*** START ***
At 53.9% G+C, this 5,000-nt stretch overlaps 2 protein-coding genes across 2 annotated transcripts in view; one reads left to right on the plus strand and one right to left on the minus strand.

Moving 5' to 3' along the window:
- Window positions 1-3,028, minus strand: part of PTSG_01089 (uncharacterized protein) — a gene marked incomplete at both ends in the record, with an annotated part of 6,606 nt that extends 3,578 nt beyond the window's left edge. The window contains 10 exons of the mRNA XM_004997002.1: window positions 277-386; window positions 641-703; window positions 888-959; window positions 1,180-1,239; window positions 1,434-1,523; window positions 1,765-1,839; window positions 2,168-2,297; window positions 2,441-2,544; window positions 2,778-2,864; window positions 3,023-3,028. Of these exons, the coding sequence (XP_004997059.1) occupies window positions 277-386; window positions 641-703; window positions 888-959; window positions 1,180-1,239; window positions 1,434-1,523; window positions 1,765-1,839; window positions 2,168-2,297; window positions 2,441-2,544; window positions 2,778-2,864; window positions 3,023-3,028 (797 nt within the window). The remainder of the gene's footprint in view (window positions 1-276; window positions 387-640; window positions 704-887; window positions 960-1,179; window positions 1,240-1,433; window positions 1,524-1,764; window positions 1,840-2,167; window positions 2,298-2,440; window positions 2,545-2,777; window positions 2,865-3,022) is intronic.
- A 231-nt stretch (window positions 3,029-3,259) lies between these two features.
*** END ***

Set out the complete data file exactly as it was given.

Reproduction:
At 53.9% G+C, this 5,000-nt stretch overlaps 2 protein-coding genes across 2 annotated transcripts in view; one reads left to right on the plus strand and one right to left on the minus strand.

Moving 5' to 3' along the window:
- Window positions 1-3,028, minus strand: part of PTSG_01089 (uncharacterized protein) — a gene marked incomplete at both ends in the record, with an annotated part of 6,606 nt that extends 3,578 nt beyond the window's left edge. The window contains 10 exons of the mRNA XM_004997002.1: window positions 277-386; window positions 641-703; window positions 888-959; window positions 1,180-1,239; window positions 1,434-1,523; window positions 1,765-1,839; window positions 2,168-2,297; window positions 2,441-2,544; window positions 2,778-2,864; window positions 3,023-3,028. Of these exons, the coding sequence (XP_004997059.1) occupies window positions 277-386; window positions 641-703; window positions 888-959; window positions 1,180-1,239; window positions 1,434-1,523; window positions 1,765-1,839; window positions 2,168-2,297; window positions 2,441-2,544; window positions 2,778-2,864; window positions 3,023-3,028 (797 nt within the window). The remainder of the gene's footprint in view (window positions 1-276; window positions 387-640; window positions 704-887; window positions 960-1,179; window positions 1,240-1,433; window positions 1,524-1,764; window positions 1,840-2,167; window positions 2,298-2,440; window positions 2,545-2,777; window positions 2,865-3,022) is intronic.
- A 231-nt stretch (window positions 3,029-3,259) lies between these two features.